Philosophical Studies 115 (2):179-95 (2003)
Bernard Williams has argued that, because belief aims at getting the truth right, it is a conceptual truth that we cannot directly will to believe. Manyothers have adopted Williams claim that believers necessarily respect truth-conducive reasons and evidence. By presenting increasingly stronger cases, I argue that, on the contrary, believers can quite consciously disregard the demand for truth-conducive reasons and evidence. The irrationality of those who would directly will to believe is not any greater than that displayed by some actual believers. So, our inability to directly will to believe is a contingent truth (at best)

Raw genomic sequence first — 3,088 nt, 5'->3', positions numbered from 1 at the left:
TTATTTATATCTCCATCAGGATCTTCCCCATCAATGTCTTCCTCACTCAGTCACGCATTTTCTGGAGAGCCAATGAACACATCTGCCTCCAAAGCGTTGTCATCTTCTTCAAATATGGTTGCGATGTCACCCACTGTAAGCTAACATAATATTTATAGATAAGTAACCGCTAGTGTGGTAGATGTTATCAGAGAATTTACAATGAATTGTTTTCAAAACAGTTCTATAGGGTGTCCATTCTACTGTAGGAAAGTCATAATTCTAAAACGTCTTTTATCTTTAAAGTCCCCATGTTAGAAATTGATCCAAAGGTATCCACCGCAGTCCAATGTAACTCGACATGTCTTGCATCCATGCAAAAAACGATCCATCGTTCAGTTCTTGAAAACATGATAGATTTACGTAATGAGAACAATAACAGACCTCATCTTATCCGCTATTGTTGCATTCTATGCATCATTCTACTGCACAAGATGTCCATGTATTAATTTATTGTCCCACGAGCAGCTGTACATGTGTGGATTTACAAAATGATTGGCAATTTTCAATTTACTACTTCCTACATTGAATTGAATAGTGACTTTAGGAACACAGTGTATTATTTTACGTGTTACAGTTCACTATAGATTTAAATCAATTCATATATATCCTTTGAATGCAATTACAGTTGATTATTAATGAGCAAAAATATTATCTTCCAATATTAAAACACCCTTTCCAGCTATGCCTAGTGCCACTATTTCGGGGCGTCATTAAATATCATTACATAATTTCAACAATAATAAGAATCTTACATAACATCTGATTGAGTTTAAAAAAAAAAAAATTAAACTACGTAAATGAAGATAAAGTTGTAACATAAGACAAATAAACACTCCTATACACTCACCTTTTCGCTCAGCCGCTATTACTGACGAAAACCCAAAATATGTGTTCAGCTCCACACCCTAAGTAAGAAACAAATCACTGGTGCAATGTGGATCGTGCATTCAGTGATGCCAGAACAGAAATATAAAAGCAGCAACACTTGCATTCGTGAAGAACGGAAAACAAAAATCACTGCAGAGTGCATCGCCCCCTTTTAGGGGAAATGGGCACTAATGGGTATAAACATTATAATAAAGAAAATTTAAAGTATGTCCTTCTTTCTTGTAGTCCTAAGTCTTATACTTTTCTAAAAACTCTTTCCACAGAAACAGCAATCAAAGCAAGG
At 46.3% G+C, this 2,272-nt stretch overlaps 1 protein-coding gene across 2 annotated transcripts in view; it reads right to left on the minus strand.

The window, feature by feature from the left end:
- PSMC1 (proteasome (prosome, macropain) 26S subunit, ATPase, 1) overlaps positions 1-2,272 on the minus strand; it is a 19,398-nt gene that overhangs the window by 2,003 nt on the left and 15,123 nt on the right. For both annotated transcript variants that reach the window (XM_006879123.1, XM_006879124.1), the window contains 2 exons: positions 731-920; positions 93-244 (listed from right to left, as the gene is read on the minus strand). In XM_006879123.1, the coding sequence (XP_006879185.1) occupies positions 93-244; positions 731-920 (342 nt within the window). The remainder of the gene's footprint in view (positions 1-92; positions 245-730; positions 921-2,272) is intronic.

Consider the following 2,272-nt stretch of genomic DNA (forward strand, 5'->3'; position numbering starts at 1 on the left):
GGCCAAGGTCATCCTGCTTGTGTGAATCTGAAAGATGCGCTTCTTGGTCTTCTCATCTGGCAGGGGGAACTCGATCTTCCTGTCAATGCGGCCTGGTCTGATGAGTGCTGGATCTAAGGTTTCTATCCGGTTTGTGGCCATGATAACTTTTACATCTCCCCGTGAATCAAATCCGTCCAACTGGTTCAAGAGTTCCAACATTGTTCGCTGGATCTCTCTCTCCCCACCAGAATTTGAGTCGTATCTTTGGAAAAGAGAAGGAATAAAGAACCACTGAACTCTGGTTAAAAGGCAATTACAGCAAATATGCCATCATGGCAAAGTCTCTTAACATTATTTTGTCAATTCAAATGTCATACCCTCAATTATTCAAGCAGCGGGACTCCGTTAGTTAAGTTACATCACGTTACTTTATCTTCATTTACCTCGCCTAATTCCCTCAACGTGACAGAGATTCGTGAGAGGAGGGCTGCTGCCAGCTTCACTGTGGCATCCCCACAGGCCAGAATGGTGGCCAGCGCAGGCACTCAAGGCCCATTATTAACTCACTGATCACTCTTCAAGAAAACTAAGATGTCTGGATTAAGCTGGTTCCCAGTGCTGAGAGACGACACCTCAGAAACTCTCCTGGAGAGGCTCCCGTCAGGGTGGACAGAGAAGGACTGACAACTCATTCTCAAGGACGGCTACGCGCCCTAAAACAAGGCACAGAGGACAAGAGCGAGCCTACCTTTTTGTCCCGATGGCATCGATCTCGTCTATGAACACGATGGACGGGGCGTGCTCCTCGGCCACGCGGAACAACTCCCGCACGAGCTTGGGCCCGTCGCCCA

|Keywords||Belief Epistemology Norm Truth Willing Williams, B|
|Categories||categorize this paper)|
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